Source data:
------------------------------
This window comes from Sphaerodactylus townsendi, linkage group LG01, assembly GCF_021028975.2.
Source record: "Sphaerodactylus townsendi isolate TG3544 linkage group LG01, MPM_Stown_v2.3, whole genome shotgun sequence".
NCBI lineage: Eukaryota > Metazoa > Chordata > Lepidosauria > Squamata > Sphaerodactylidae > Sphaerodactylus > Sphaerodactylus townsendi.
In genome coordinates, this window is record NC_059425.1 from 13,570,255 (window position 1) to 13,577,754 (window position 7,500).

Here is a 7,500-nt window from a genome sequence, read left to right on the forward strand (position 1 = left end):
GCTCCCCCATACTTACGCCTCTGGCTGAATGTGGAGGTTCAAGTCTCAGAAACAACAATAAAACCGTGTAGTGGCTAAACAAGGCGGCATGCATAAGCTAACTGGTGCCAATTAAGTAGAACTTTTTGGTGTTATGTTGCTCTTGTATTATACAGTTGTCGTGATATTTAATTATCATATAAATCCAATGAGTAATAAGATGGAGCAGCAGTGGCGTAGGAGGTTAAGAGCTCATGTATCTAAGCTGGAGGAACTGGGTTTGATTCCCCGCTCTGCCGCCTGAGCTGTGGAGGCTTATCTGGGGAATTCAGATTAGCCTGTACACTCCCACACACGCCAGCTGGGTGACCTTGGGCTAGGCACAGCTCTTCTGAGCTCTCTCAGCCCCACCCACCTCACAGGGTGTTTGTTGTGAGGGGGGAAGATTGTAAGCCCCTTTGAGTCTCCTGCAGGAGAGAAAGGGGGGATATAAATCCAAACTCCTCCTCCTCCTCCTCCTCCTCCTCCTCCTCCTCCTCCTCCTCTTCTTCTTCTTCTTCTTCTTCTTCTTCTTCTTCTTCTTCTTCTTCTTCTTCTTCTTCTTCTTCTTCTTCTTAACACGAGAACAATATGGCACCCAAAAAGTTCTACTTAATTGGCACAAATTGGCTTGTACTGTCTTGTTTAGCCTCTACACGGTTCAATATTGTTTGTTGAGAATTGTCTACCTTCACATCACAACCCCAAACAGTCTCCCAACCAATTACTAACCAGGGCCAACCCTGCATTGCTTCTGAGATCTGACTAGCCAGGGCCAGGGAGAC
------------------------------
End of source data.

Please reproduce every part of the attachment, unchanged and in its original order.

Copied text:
This window comes from Sphaerodactylus townsendi, linkage group LG01, assembly GCF_021028975.2.
Source record: "Sphaerodactylus townsendi isolate TG3544 linkage group LG01, MPM_Stown_v2.3, whole genome shotgun sequence".
NCBI lineage: Eukaryota > Metazoa > Chordata > Lepidosauria > Squamata > Sphaerodactylidae > Sphaerodactylus > Sphaerodactylus townsendi.
In genome coordinates, this window is record NC_059425.1 from 13,570,255 (window position 1) to 13,577,754 (window position 7,500).

Here is a 7,500-nt window from a genome sequence, read left to right on the forward strand (position 1 = left end):
GCTCCCCCATACTTACGCCTCTGGCTGAATGTGGAGGTTCAAGTCTCAGAAACAACAATAAAACCGTGTAGTGGCTAAACAAGGCGGCATGCATAAGCTAACTGGTGCCAATTAAGTAGAACTTTTTGGTGTTATGTTGCTCTTGTATTATACAGTTGTCGTGATATTTAATTATCATATAAATCCAATGAGTAATAAGATGGAGCAGCAGTGGCGTAGGAGGTTAAGAGCTCATGTATCTAAGCTGGAGGAACTGGGTTTGATTCCCCGCTCTGCCGCCTGAGCTGTGGAGGCTTATCTGGGGAATTCAGATTAGCCTGTACACTCCCACACACGCCAGCTGGGTGACCTTGGGCTAGGCACAGCTCTTCTGAGCTCTCTCAGCCCCACCCACCTCACAGGGTGTTTGTTGTGAGGGGGGAAGATTGTAAGCCCCTTTGAGTCTCCTGCAGGAGAGAAAGGGGGGATATAAATCCAAACTCCTCCTCCTCCTCCTCCTCCTCCTCCTCCTCCTCCTCCTCCTCTTCTTCTTCTTCTTCTTCTTCTTCTTCTTCTTCTTCTTCTTCTTCTTCTTCTTCTTCTTCTTCTTCTTCTTAACACGAGAACAATATGGCACCCAAAAAGTTCTACTTAATTGGCACAAATTGGCTTGTACTGTCTTGTTTAGCCTCTACACGGTTCAATATTGTTTGTTGAGAATTGTCTACCTTCACATCACAACCCCAAACAGTCTCCCAACCAATTACTAACCAGGGCCAACCCTGCATTGCTTCTGAGATCTGACTAGCCAGGGCCAGGGAGAC